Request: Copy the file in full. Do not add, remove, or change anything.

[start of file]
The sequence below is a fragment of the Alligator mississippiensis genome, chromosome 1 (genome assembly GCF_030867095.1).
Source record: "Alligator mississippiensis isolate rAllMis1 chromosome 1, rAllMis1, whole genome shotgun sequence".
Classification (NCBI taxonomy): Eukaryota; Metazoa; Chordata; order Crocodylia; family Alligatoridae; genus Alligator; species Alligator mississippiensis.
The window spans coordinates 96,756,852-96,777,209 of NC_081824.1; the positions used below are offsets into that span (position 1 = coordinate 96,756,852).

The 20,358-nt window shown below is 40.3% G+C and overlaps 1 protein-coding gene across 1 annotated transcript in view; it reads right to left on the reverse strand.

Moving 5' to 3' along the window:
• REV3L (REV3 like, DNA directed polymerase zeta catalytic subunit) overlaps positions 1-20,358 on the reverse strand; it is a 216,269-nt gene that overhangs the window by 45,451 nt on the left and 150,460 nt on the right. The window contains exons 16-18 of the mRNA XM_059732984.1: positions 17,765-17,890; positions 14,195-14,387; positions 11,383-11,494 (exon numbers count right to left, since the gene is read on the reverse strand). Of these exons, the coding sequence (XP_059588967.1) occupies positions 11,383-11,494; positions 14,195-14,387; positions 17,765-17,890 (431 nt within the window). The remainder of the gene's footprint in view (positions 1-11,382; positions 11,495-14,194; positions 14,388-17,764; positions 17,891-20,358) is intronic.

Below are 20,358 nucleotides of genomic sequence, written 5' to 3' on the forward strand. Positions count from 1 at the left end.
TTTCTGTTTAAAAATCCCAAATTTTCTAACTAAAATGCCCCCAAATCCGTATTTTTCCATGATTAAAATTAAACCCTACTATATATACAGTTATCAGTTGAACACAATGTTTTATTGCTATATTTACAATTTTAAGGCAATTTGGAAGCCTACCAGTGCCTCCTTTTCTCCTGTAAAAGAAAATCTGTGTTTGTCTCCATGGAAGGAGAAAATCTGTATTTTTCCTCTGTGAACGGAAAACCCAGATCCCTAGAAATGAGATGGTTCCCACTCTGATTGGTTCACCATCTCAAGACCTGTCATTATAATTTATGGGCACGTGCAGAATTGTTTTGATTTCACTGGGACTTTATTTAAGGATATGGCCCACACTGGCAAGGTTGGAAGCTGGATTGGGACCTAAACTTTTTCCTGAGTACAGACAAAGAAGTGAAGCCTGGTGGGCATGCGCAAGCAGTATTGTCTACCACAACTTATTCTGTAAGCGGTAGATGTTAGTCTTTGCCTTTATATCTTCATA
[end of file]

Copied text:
The sequence below is a fragment of the Alligator mississippiensis genome, chromosome 1 (genome assembly GCF_030867095.1).
Source record: "Alligator mississippiensis isolate rAllMis1 chromosome 1, rAllMis1, whole genome shotgun sequence".
Classification (NCBI taxonomy): Eukaryota; Metazoa; Chordata; order Crocodylia; family Alligatoridae; genus Alligator; species Alligator mississippiensis.
The window spans coordinates 96,756,852-96,777,209 of NC_081824.1; the positions used below are offsets into that span (position 1 = coordinate 96,756,852).

The 20,358-nt window shown below is 40.3% G+C and overlaps 1 protein-coding gene across 1 annotated transcript in view; it reads right to left on the reverse strand.

Moving 5' to 3' along the window:
• REV3L (REV3 like, DNA directed polymerase zeta catalytic subunit) overlaps positions 1-20,358 on the reverse strand; it is a 216,269-nt gene that overhangs the window by 45,451 nt on the left and 150,460 nt on the right. The window contains exons 16-18 of the mRNA XM_059732984.1: positions 17,765-17,890; positions 14,195-14,387; positions 11,383-11,494 (exon numbers count right to left, since the gene is read on the reverse strand). Of these exons, the coding sequence (XP_059588967.1) occupies positions 11,383-11,494; positions 14,195-14,387; positions 17,765-17,890 (431 nt within the window). The remainder of the gene's footprint in view (positions 1-11,382; positions 11,495-14,194; positions 14,388-17,764; positions 17,891-20,358) is intronic.

Below are 20,358 nucleotides of genomic sequence, written 5' to 3' on the forward strand. Positions count from 1 at the left end.
TTTCTGTTTAAAAATCCCAAATTTTCTAACTAAAATGCCCCCAAATCCGTATTTTTCCATGATTAAAATTAAACCCTACTATATATACAGTTATCAGTTGAACACAATGTTTTATTGCTATATTTACAATTTTAAGGCAATTTGGAAGCCTACCAGTGCCTCCTTTTCTCCTGTAAAAGAAAATCTGTGTTTGTCTCCATGGAAGGAGAAAATCTGTATTTTTCCTCTGTGAACGGAAAACCCAGATCCCTAGAAATGAGATGGTTCCCACTCTGATTGGTTCACCATCTCAAGACCTGTCATTATAATTTATGGGCACGTGCAGAATTGTTTTGATTTCACTGGGACTTTATTTAAGGATATGGCCCACACTGGCAAGGTTGGAAGCTGGATTGGGACCTAAACTTTTTCCTGAGTACAGACAAAGAAGTGAAGCCTGGTGGGCATGCGCAAGCAGTATTGTCTACCACAACTTATTCTGTAAGCGGTAGATGTTAGTCTTTGCCTTTATATCTTCATA